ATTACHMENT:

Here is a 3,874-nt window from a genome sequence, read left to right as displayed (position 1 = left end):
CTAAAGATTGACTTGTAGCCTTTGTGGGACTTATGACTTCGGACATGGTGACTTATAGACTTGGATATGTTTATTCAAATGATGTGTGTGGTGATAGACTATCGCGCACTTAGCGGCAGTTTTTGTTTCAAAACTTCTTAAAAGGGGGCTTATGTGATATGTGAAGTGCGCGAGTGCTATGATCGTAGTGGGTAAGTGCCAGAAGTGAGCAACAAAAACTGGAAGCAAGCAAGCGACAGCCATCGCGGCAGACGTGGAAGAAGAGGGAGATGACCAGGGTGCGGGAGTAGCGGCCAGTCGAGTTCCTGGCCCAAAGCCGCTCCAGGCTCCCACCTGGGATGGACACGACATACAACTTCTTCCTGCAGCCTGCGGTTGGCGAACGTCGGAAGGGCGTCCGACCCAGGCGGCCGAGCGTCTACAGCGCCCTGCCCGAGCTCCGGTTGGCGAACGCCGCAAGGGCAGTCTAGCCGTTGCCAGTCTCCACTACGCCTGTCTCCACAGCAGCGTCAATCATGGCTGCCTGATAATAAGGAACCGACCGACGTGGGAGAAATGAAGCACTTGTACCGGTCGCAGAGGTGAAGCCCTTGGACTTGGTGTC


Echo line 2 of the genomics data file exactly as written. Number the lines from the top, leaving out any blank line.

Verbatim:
CTAAAGATTGACTTGTAGCCTTTGTGGGACTTATGACTTCGGACATGGTGACTTATAGACTTGGATATGTTTATTCAAATGATGTGTGTGGTGATAGACTATCGCGCACTTAGCGGCAGTTTTTGTTTCAAAACTTCTTAAAAGGGGGCTTATGTGATATGTGAAGTGCGCGAGTGCTATGATCGTAGTGGGTAAGTGCCAGAAGTGAGCAACAAAAACTGGAAGCAAGCAAGCGACAGCCATCGCGGCAGACGTGGAAGAAGAGGGAGATGACCAGGGTGCGGGAGTAGCGGCCAGTCGAGTTCCTGGCCCAAAGCCGCTCCAGGCTCCCACCTGGGATGGACACGACATACAACTTCTTCCTGCAGCCTGCGGTTGGCGAACGTCGGAAGGGCGTCCGACCCAGGCGGCCGAGCGTCTACAGCGCCCTGCCCGAGCTCCGGTTGGCGAACGCCGCAAGGGCAGTCTAGCCGTTGCCAGTCTCCACTACGCCTGTCTCCACAGCAGCGTCAATCATGGCTGCCTGATAATAAGGAACCGACCGACGTGGGAGAAATGAAGCACTTGTACCGGTCGCAGAGGTGAAGCCCTTGGACTTGGTGTC